Elshender: A Tale of a Poor Man


A few of the other passengers moved slowly away sensing that they were in the midst of a mad man and this helped to filter out some of the din from their ceaseless yapping. The water had lost the briny-waft that he’d begun to grow sick of during the weeks he’d spent aboard the Roderick. He was now able to smell the land around him. Trees were being burnt somewhere. Somewhere else, grass had been freshly cut. The water below him gave off a pungent, sweet aroma. His own bodily sweat mingled with these. Animal manure, be it horse, cow or whatever else lived on this land, made its presence known. The noise of the birds echoed from the trees on the river’s banks. Small animals darted in and out of the water as the swell from the boat pushed up to them and broke against the banks. Light reflecting ripples on the water gave away the presence of fish picking at food on its surface. The thwack of timber being cut in the distance could just about be heard as the steady pulse accompanying all the other sights, sounds and smells.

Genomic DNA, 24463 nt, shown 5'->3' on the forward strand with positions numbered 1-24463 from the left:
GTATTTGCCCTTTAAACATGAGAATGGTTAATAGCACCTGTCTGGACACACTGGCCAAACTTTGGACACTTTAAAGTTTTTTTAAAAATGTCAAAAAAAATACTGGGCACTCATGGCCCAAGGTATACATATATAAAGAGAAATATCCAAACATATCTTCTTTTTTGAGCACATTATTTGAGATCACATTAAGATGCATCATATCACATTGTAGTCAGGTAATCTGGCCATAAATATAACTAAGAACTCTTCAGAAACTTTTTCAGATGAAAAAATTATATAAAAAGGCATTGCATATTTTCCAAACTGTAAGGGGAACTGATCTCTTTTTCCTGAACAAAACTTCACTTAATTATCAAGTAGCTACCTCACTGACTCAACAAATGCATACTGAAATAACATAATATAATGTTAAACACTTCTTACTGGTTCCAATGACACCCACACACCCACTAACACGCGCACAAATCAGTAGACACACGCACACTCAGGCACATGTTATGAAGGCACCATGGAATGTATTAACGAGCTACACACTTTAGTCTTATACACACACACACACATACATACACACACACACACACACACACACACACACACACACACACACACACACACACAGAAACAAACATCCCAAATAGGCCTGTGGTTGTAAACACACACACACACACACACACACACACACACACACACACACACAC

About the textual silence project...

...reading, thinking, and thinking about reading... ...and then writing... View all posts by the textual silence project...

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